Follow I know I’m not the only person that has noticed an exponentially growing, positive impact on their self perception since the beginning of their loc journey. It’s a hard […]
I know I’m not the only person that has noticed an exponentially growing, positive impact on their self perception since the beginning of their loc journey. It’s a hard thing to explain, especially to someone without locs or even natural hair. One thing’s for sure, more and more people are experimenting with natural hair and locs (dreadlocks).
My loc journey has helped me understand myself as a black man. It has taught me:
Who I am, naturally.
To appreciate my physical characteristics more then before.
To be proud of my uniqueness.
Patience is a marathon, not a sprint race.
Most importantly, my loc journey is helping me free the slave mind in my own head and has encouraged a new level of self-love within myself.
Although it is 2019, that fact still remains the psychological scars from hundreds of years of brutal slavery and generational miseducation plays a significant role in the lives of black people around the world.
I am no exception.
In other words, being a “minority” as far as economic and political power is concerned puts people like myself in a position where survival depends on if I could either assimilate to the dominant culture or be outcasted from the common decencies of a modern civilization to fend for myself.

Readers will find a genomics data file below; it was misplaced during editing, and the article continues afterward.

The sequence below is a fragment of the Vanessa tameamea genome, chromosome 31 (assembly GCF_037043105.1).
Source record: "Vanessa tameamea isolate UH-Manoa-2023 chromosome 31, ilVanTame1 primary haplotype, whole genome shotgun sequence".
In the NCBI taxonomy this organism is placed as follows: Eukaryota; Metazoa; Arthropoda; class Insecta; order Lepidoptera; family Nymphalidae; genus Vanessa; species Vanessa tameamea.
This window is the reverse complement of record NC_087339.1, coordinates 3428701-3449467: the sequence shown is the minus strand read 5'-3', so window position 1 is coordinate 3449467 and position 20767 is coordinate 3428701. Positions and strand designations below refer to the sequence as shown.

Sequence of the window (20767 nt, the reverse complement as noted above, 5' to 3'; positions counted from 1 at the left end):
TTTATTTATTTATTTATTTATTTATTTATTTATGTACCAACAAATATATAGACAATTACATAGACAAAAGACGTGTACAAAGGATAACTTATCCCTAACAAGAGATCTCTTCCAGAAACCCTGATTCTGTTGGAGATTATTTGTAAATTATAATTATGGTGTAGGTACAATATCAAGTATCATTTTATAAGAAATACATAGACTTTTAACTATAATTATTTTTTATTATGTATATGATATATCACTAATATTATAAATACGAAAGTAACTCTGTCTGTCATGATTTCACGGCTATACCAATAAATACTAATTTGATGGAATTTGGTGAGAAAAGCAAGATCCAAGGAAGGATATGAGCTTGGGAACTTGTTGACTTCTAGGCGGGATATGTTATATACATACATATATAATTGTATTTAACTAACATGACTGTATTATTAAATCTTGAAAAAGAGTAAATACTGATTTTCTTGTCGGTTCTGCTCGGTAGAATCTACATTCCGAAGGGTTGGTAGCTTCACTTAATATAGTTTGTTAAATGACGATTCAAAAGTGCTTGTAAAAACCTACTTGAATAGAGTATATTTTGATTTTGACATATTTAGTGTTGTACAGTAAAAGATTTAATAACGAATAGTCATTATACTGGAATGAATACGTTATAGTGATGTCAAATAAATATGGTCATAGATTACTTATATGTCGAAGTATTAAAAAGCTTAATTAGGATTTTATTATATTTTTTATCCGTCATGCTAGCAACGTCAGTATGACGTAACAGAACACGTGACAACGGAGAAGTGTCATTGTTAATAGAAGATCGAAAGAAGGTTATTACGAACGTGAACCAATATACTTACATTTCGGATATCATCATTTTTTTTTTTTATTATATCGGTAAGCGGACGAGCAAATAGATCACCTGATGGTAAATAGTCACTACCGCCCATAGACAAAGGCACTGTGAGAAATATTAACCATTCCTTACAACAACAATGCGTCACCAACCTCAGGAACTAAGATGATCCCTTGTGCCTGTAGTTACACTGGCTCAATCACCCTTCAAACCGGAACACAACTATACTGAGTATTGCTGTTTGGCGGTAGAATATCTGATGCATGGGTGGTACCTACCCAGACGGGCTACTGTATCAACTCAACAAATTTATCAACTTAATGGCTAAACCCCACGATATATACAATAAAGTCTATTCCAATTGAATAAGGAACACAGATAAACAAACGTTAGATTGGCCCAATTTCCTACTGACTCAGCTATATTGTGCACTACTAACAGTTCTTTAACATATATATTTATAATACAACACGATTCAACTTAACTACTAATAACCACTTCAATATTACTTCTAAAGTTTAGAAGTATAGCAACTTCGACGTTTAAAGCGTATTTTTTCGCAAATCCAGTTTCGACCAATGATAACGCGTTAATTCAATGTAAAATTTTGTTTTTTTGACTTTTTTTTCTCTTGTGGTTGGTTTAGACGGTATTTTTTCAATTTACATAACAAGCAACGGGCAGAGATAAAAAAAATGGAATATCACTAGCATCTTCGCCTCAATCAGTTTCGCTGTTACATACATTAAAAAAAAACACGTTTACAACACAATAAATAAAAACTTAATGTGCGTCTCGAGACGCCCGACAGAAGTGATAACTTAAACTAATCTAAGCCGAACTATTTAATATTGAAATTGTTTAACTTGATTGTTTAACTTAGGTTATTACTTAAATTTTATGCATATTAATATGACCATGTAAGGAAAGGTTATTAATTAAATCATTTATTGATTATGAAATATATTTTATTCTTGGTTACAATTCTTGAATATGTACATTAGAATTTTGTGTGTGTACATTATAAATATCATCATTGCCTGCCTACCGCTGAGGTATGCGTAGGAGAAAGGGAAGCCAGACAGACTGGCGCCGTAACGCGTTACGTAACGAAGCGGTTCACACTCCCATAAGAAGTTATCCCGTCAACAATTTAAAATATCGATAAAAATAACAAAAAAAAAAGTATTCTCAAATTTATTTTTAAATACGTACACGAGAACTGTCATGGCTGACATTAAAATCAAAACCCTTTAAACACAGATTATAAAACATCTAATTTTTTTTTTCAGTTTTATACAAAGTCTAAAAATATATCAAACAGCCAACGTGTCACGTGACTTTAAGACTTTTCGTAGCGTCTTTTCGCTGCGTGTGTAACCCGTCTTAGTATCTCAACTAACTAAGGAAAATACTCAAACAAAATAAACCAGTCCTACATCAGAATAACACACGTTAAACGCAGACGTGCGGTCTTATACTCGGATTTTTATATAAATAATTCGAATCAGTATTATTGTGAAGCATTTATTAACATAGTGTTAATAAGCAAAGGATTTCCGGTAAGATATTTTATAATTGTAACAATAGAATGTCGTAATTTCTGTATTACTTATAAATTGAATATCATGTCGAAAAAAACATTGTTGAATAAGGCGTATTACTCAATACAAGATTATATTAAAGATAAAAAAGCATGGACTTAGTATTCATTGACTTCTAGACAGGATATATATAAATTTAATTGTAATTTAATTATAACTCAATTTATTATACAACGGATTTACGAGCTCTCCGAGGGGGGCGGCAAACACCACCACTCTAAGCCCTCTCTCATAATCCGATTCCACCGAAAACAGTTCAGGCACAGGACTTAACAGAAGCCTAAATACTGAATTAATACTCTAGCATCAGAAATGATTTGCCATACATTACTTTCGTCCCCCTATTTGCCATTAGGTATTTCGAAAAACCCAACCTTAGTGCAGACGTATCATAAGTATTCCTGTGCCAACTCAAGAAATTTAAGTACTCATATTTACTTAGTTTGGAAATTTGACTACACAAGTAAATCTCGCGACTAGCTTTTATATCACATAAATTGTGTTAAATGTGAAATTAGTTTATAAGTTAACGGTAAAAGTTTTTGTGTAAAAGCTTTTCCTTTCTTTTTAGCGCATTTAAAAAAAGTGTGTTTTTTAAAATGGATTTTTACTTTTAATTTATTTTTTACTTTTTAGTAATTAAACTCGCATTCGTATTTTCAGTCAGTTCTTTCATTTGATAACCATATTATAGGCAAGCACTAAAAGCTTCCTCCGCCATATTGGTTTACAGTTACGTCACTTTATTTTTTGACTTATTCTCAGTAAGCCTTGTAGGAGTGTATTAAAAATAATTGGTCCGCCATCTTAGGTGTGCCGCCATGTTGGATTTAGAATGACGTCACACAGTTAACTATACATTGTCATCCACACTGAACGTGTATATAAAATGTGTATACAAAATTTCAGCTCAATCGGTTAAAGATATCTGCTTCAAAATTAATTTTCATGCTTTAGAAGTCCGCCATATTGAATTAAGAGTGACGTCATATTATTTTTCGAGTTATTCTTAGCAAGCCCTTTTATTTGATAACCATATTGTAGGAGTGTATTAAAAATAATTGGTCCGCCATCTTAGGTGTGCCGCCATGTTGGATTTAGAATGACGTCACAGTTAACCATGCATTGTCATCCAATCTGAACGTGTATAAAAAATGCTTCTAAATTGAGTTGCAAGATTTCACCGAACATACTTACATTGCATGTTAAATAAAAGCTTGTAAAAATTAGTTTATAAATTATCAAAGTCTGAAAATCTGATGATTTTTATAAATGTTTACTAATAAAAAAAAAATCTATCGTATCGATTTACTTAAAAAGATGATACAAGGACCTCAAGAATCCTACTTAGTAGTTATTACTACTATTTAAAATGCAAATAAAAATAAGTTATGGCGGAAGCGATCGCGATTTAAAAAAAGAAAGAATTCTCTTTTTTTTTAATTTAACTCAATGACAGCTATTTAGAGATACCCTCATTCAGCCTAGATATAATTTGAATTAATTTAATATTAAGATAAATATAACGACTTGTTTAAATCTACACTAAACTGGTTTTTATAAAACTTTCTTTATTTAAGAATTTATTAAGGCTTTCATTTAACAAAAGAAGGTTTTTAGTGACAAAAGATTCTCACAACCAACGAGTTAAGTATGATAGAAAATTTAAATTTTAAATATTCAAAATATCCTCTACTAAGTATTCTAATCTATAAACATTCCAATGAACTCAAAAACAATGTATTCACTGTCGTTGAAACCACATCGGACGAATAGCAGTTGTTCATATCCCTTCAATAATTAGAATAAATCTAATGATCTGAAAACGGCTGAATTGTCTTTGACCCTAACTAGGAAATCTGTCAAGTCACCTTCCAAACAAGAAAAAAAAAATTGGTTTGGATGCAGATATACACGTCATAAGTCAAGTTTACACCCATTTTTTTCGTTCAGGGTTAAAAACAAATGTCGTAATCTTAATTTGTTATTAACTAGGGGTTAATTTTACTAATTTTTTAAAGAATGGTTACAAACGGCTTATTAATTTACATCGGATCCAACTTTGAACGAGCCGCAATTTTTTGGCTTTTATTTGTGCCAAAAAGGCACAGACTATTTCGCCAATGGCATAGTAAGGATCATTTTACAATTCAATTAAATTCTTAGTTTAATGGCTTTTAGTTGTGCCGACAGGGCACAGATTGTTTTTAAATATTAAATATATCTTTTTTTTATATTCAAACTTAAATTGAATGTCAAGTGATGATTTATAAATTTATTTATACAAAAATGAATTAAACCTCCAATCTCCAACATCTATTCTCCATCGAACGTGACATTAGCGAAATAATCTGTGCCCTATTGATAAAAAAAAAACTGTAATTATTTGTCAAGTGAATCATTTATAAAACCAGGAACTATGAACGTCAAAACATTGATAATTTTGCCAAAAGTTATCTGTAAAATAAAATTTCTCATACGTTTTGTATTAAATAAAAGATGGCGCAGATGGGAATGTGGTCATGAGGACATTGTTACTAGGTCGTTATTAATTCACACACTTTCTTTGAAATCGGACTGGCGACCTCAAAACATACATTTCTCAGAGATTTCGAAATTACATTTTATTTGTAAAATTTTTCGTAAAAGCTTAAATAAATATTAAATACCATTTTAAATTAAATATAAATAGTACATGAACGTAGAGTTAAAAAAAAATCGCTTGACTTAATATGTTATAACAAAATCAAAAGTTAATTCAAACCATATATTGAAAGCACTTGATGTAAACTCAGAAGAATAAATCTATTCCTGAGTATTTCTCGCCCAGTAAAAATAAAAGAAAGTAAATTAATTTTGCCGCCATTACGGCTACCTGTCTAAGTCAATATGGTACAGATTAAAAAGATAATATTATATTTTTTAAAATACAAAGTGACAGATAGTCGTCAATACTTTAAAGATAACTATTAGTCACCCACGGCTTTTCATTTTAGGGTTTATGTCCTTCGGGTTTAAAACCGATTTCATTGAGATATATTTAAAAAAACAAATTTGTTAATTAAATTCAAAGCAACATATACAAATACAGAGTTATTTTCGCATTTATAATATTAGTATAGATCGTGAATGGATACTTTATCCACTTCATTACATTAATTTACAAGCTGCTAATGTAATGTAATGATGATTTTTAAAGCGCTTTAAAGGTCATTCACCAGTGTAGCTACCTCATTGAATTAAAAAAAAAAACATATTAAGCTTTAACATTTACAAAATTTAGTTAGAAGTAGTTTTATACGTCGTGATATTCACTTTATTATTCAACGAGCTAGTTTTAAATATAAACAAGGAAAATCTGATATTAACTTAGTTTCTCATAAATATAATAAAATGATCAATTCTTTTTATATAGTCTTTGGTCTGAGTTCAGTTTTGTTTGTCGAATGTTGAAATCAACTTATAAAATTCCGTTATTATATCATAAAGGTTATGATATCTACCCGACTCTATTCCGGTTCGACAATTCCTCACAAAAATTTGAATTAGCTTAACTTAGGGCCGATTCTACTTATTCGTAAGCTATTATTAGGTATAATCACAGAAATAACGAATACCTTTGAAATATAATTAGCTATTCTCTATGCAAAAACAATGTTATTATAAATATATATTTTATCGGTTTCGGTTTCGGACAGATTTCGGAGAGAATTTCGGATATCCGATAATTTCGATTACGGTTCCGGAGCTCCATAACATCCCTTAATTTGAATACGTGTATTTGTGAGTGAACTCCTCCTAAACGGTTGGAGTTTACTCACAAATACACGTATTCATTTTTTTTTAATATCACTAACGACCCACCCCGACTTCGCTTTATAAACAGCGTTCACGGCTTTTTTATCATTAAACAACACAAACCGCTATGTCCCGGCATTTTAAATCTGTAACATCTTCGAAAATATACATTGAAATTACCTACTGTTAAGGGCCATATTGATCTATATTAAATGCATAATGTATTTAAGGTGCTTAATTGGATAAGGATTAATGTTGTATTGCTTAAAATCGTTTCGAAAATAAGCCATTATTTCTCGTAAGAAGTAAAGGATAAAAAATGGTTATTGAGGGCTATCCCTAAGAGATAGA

It’s already hard to enough trying to climb the corporate ladder and maintain cultural integrity. Proudly rocking’ a head full natural locs in the Eurocentric wilderness of corporate America does not make things any easier.
There’s a peculiar inspiration born from being bound to the bottom of the totem pole because corporate authorities refuse to accept black natural hair as acceptable, descent, or professional.
It forces you to a crossroads. Be who they want you to be or be who you are.
More often then not, “be who you are” means you will no longer be financially supported by corporate entity by means of employment or opportunities. Entrepreneurship becomes a top priority for people like myself who are not willing to bend to the inherently prejudice will of corporate America. Yet I still see no other option but to be who I am.
My loc journey has helped get more in touch with who I am as a black man, and has helped me realize my locs are melanated spiritual antennas.
My locs remind me everyday that I am not like everyone else. My locs prove to me that I am in fact unique and can NOT be duplicated. My locs are a reflection of my beautiful struggle. My locs make me feel like a King, growing into his crown.
I will ALWAYS stay up, stay loc’d, and stay tru.